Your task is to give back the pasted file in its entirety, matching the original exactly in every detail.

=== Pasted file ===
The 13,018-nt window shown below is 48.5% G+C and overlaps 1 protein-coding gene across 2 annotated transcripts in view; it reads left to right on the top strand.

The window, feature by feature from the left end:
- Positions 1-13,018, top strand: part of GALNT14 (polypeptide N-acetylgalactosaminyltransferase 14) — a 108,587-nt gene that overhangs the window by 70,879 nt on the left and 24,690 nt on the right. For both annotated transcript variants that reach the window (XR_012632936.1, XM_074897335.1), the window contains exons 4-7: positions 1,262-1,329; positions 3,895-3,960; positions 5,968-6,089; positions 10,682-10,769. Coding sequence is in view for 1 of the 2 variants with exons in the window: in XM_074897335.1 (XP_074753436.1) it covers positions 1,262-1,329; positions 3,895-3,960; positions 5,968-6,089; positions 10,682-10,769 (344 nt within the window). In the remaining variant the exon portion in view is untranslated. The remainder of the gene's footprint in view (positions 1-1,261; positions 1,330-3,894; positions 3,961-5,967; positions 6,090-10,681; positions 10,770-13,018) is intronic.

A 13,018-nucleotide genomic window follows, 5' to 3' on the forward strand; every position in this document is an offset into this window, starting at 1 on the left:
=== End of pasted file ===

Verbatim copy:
The 13,018-nt window shown below is 48.5% G+C and overlaps 1 protein-coding gene across 2 annotated transcripts in view; it reads left to right on the top strand.

The window, feature by feature from the left end:
- Positions 1-13,018, top strand: part of GALNT14 (polypeptide N-acetylgalactosaminyltransferase 14) — a 108,587-nt gene that overhangs the window by 70,879 nt on the left and 24,690 nt on the right. For both annotated transcript variants that reach the window (XR_012632936.1, XM_074897335.1), the window contains exons 4-7: positions 1,262-1,329; positions 3,895-3,960; positions 5,968-6,089; positions 10,682-10,769. Coding sequence is in view for 1 of the 2 variants with exons in the window: in XM_074897335.1 (XP_074753436.1) it covers positions 1,262-1,329; positions 3,895-3,960; positions 5,968-6,089; positions 10,682-10,769 (344 nt within the window). In the remaining variant the exon portion in view is untranslated. The remainder of the gene's footprint in view (positions 1-1,261; positions 1,330-3,894; positions 3,961-5,967; positions 6,090-10,681; positions 10,770-13,018) is intronic.

A 13,018-nucleotide genomic window follows, 5' to 3' on the forward strand; every position in this document is an offset into this window, starting at 1 on the left: